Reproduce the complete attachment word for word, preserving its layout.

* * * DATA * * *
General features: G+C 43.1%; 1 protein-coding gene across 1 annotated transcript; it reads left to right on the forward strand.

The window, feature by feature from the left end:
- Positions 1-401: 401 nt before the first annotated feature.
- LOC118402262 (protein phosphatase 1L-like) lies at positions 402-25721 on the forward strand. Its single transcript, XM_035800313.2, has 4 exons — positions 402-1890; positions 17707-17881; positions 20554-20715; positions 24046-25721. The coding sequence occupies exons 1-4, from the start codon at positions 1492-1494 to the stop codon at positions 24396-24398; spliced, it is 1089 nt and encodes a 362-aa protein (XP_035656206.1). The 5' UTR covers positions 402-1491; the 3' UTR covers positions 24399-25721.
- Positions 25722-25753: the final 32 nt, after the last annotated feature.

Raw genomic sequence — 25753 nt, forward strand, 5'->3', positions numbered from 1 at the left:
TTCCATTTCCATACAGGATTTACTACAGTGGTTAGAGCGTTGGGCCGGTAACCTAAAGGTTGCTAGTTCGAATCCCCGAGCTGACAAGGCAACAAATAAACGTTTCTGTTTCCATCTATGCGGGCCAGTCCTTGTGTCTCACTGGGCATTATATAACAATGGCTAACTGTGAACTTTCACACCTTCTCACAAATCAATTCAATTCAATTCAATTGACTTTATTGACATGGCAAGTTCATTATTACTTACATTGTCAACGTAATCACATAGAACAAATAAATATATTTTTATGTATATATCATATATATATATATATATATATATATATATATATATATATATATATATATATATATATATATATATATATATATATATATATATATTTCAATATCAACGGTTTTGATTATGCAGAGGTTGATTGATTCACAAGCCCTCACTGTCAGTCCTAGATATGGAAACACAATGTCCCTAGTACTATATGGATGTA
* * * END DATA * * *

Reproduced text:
General features: G+C 43.1%; 1 protein-coding gene across 1 annotated transcript; it reads left to right on the forward strand.

The window, feature by feature from the left end:
- Positions 1-401: 401 nt before the first annotated feature.
- LOC118402262 (protein phosphatase 1L-like) lies at positions 402-25721 on the forward strand. Its single transcript, XM_035800313.2, has 4 exons — positions 402-1890; positions 17707-17881; positions 20554-20715; positions 24046-25721. The coding sequence occupies exons 1-4, from the start codon at positions 1492-1494 to the stop codon at positions 24396-24398; spliced, it is 1089 nt and encodes a 362-aa protein (XP_035656206.1). The 5' UTR covers positions 402-1491; the 3' UTR covers positions 24399-25721.
- Positions 25722-25753: the final 32 nt, after the last annotated feature.

Raw genomic sequence — 25753 nt, forward strand, 5'->3', positions numbered from 1 at the left:
TTCCATTTCCATACAGGATTTACTACAGTGGTTAGAGCGTTGGGCCGGTAACCTAAAGGTTGCTAGTTCGAATCCCCGAGCTGACAAGGCAACAAATAAACGTTTCTGTTTCCATCTATGCGGGCCAGTCCTTGTGTCTCACTGGGCATTATATAACAATGGCTAACTGTGAACTTTCACACCTTCTCACAAATCAATTCAATTCAATTCAATTGACTTTATTGACATGGCAAGTTCATTATTACTTACATTGTCAACGTAATCACATAGAACAAATAAATATATTTTTATGTATATATCATATATATATATATATATATATATATATATATATATATATATATATATATATATATATATATATATATATATATATATATATATATTTCAATATCAACGGTTTTGATTATGCAGAGGTTGATTGATTCACAAGCCCTCACTGTCAGTCCTAGATATGGAAACACAATGTCCCTAGTACTATATGGATGTA